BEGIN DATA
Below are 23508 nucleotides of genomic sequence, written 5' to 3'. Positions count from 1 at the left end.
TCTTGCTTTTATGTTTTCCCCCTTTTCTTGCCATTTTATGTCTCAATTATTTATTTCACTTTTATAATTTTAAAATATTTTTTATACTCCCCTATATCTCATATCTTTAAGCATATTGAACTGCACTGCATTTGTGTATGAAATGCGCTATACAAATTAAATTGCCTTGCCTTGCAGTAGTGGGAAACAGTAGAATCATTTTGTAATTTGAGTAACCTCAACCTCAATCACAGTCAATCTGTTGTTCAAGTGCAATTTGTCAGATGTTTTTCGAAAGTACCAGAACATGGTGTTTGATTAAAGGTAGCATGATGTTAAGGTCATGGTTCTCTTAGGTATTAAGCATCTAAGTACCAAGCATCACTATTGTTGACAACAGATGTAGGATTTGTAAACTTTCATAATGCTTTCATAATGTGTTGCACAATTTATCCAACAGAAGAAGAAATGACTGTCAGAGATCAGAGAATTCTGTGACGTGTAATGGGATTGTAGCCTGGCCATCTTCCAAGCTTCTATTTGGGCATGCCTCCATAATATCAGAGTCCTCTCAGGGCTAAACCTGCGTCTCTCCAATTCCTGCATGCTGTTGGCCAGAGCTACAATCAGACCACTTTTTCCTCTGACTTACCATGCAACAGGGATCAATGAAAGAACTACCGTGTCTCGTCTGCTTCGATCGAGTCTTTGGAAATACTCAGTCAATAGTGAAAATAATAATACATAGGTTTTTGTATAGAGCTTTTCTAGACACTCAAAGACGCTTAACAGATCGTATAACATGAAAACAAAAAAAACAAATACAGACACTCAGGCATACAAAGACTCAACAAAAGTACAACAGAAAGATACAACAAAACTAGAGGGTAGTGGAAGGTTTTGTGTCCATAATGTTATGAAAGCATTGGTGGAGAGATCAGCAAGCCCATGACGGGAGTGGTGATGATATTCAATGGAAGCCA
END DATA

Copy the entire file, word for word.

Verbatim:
Below are 23508 nucleotides of genomic sequence, written 5' to 3'. Positions count from 1 at the left end.
TCTTGCTTTTATGTTTTCCCCCTTTTCTTGCCATTTTATGTCTCAATTATTTATTTCACTTTTATAATTTTAAAATATTTTTTATACTCCCCTATATCTCATATCTTTAAGCATATTGAACTGCACTGCATTTGTGTATGAAATGCGCTATACAAATTAAATTGCCTTGCCTTGCAGTAGTGGGAAACAGTAGAATCATTTTGTAATTTGAGTAACCTCAACCTCAATCACAGTCAATCTGTTGTTCAAGTGCAATTTGTCAGATGTTTTTCGAAAGTACCAGAACATGGTGTTTGATTAAAGGTAGCATGATGTTAAGGTCATGGTTCTCTTAGGTATTAAGCATCTAAGTACCAAGCATCACTATTGTTGACAACAGATGTAGGATTTGTAAACTTTCATAATGCTTTCATAATGTGTTGCACAATTTATCCAACAGAAGAAGAAATGACTGTCAGAGATCAGAGAATTCTGTGACGTGTAATGGGATTGTAGCCTGGCCATCTTCCAAGCTTCTATTTGGGCATGCCTCCATAATATCAGAGTCCTCTCAGGGCTAAACCTGCGTCTCTCCAATTCCTGCATGCTGTTGGCCAGAGCTACAATCAGACCACTTTTTCCTCTGACTTACCATGCAACAGGGATCAATGAAAGAACTACCGTGTCTCGTCTGCTTCGATCGAGTCTTTGGAAATACTCAGTCAATAGTGAAAATAATAATACATAGGTTTTTGTATAGAGCTTTTCTAGACACTCAAAGACGCTTAACAGATCGTATAACATGAAAACAAAAAAAACAAATACAGACACTCAGGCATACAAAGACTCAACAAAAGTACAACAGAAAGATACAACAAAACTAGAGGGTAGTGGAAGGTTTTGTGTCCATAATGTTATGAAAGCATTGGTGGAGAGATCAGCAAGCCCATGACGGGAGTGGTGATGATATTCAATGGAAGCCA